Australian Foreign Policy; We can say “No” to the US.
We must end the interpretation of the ANZUS Alliance which leads us to accompany the US in whatever interventions it mounts in international affairs, and we must stop misleading the Australian people on the nature of the Alliance.
Our choosing, repeatedly indeed now habitually, to do whatever the US asks of us, leads others to view us as a client of the US, a state without true independence. It reduces respect for us. It does us great harm.
As Dick Woolcott has pointed out, for example, a former Indonesian Ambassador to Australia, now Editor in Chief of the Jakarta Post has described Australia as being stuck in the past:
“It is a monarchy with a Head of State in London and its security arrangements are largely Cold War relics… Australia is out of sync with the emerging geo-political order of Asia today”.
The reasons advanced, by our political leaders, on both sides, for this choice by us, is that our national security demands that we be welded to the US, to the Alliance. This is not a truthful analysis.
Two facts are far more determinant, one political, the other, psychological.
Our leaders have become convinced that to question the alliance would lead to disaster in domestic electoral terms; and, the enduring notion that Australia cannot stand alone, but has always had and still needs a protector, first the British and now in the post-colonial period, the Americans.
There is so much that is wrong with this. We are able to look after ourselves, a well as any state can in non-cataclysmic circumstances, and the notion that another state will in any way jeopardise its security or interests to protect us is nonsense.
The ANZUS Treaty is the basic construct of the alliance. What it, in fact, it provides with respect to the security of its parties is that they:
“ will consult together whenever in the opinion of any of them the territorial integrity, political independence or security of any of the Parties is threatened in the Pacific”.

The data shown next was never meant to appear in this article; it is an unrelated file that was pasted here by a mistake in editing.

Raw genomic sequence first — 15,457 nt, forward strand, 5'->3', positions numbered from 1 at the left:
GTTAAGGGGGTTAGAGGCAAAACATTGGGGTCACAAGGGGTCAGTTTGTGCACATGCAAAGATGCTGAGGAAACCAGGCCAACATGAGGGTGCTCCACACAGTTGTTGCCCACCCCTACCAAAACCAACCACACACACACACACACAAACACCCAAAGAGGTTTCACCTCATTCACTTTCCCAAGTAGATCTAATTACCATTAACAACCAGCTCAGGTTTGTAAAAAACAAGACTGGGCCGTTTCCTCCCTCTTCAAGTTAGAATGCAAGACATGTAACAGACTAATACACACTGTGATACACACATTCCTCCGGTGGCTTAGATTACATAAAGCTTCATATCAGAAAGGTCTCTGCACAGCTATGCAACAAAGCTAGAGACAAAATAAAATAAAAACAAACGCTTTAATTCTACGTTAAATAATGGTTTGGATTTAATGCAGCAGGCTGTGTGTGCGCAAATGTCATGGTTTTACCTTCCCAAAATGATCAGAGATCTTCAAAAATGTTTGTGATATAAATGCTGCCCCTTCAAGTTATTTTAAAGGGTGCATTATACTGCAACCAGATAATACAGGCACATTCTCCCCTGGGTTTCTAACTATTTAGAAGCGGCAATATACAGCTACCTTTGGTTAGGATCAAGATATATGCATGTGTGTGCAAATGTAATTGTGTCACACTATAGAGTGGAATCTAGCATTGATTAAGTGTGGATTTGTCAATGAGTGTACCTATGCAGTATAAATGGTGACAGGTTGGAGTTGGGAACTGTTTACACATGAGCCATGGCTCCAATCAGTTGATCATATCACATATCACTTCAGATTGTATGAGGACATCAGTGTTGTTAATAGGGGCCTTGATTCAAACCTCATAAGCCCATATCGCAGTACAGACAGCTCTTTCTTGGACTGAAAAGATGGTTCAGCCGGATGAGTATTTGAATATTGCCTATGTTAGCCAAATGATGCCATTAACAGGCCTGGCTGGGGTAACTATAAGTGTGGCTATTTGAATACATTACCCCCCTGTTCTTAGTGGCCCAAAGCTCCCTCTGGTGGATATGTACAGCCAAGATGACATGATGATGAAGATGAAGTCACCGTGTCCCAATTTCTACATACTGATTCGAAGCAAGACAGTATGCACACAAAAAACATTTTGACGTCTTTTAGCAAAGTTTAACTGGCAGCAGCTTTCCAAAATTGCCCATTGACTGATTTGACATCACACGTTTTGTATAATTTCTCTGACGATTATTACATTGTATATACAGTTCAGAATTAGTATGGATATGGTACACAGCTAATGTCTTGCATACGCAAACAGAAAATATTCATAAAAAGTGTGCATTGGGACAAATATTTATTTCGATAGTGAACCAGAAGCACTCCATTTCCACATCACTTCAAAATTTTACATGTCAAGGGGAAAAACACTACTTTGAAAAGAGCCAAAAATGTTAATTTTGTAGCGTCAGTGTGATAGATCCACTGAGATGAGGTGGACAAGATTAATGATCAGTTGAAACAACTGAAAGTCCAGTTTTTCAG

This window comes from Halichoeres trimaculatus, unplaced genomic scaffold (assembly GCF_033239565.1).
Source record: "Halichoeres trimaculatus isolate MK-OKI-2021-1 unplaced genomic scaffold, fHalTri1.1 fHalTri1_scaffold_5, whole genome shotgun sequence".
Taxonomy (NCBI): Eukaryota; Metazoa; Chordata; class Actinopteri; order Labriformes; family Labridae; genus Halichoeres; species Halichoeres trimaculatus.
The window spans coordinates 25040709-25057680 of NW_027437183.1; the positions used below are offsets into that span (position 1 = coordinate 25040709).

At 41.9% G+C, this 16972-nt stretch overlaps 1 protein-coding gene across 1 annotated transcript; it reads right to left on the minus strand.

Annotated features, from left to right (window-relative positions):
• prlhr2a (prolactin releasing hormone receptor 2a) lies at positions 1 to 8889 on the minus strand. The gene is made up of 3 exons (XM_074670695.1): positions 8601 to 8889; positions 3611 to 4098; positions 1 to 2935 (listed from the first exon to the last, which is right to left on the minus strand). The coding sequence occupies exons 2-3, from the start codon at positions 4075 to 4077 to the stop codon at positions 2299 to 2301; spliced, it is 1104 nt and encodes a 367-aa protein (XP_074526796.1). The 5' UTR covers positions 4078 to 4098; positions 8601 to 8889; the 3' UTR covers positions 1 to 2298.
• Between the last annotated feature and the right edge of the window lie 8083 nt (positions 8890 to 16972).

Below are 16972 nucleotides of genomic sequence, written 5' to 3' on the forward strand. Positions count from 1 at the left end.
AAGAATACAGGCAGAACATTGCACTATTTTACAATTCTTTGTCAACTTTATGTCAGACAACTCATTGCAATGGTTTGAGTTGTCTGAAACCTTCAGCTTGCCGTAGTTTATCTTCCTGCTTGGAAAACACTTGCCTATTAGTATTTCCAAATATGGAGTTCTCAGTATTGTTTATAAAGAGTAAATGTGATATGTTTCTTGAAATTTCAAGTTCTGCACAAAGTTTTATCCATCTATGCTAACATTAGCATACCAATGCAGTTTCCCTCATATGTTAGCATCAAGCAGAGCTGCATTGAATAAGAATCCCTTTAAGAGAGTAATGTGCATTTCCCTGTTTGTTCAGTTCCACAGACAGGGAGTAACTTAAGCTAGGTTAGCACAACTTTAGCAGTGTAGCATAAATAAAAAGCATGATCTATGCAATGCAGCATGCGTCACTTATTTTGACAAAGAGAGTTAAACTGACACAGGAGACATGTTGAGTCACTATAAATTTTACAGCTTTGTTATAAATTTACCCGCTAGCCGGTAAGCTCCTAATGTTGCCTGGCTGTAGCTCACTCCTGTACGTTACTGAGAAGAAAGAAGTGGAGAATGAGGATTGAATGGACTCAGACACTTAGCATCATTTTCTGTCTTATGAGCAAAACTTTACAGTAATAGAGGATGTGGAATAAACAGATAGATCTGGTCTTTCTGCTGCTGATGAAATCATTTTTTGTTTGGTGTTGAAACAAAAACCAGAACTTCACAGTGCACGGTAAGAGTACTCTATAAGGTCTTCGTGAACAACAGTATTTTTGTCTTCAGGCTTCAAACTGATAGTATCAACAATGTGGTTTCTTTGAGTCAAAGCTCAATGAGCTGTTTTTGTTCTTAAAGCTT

Apart from this provision touching specifically on the Pacific, the Treaty in every other substantive article, repeats the provisions of the Charter of the UN: such as, peaceful settlement of disputes, respect for international law.
Our political leaders exaggerate the terms and effect of the Treaty, for the reason mentioned above, and for this purpose, draw on and reaffirm the psychology of dependence, of needing protection, that has characterised Australia’s earlier history and demography, but which is empty of any real meaning today.
In my paper on An Independent Australian Foreign Policy (Pearls and Irritations, 13th May, 2015), I argued that Australia can maintain a productive, mutually beneficial relationship with the US without being supine and diluting our own interests, and principles.
Incidentally, in that paper, I gave as one of the factors supporting our need to pursue an independent foreign policy was the “disarray” within the US polity. I had no idea then, of how that would subsequently enlarge, as has now been demonstrated by the US presidential elections.
We can say “no” to US requests to us to follow and implement decisions made by it clearly driven by its own domestic politics. And, we must certainly reject demands placed upon us to act in places which are distant from our region of immediate political and security concern. Our resources should be applied to our region.
We did this repeatedly before John Howard became Prime Minister and it did not harm us. New Zealand has done it for the past 30 years, when it first rejected US naval visits by ships possibly carrying nuclear weapons. The ANZUS partners are all parties to the Treaty establishing the South Pacific as a Nuclear Weapons Free Zone. President Reagan had resisted this. We stood our ground, and the US joined.
What has happened to us? Are we condemned to suffer the consequences of John Howard happening to be in the US on 9/11, which he has described in biblical terms; scales falling from his eyes, through a glass darkly, and so on.
Finally, an Australian foreign policy based on the notion of our membership of an “Anglosphere”, so extolled by Tony Blair and John Howard, has no currency in a world in which such tribalism and self appointed superiority is meaningless and so often, destructive.
We need to put Australia first, its interests and principles, an approach which, President Trump may be able to comprehend.
Richard Butler AC was Ambassador to the United Nations, and Executive Chairman of UNSCOM, the UN Special Commission to disarm Iraq.